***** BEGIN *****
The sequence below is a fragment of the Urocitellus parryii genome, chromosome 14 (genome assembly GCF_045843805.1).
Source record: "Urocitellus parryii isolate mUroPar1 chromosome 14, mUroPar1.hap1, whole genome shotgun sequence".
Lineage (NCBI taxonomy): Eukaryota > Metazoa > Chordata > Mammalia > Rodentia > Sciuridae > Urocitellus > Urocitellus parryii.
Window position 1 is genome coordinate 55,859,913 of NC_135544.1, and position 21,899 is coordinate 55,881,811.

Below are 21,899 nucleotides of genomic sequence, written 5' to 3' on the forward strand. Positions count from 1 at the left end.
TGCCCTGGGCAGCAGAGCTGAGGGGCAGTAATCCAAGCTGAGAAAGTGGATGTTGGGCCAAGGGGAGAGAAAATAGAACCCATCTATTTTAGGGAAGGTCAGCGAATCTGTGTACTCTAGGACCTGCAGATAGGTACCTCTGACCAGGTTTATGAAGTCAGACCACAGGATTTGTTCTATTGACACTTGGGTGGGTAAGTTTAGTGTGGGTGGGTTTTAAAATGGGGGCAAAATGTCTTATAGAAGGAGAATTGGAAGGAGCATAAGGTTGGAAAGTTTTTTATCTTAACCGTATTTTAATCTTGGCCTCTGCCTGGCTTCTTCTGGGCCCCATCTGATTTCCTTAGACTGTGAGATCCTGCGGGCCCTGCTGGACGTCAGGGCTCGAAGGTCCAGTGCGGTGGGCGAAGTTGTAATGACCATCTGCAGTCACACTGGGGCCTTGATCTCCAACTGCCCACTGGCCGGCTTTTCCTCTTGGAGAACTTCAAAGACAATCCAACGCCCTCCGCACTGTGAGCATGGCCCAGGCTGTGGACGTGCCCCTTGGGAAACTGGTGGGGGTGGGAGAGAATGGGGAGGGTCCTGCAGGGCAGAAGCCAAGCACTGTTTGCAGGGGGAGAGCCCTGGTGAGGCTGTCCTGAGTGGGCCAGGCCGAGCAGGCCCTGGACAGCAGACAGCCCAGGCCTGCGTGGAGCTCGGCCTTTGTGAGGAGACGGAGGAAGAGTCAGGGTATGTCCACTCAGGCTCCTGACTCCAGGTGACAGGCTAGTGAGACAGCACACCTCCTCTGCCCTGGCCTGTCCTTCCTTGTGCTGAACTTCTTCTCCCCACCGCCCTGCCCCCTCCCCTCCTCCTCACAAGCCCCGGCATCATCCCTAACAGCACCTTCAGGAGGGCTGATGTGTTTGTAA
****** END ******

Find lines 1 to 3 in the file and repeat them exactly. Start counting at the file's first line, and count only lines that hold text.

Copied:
The sequence below is a fragment of the Urocitellus parryii genome, chromosome 14 (genome assembly GCF_045843805.1).
Source record: "Urocitellus parryii isolate mUroPar1 chromosome 14, mUroPar1.hap1, whole genome shotgun sequence".
Lineage (NCBI taxonomy): Eukaryota > Metazoa > Chordata > Mammalia > Rodentia > Sciuridae > Urocitellus > Urocitellus parryii.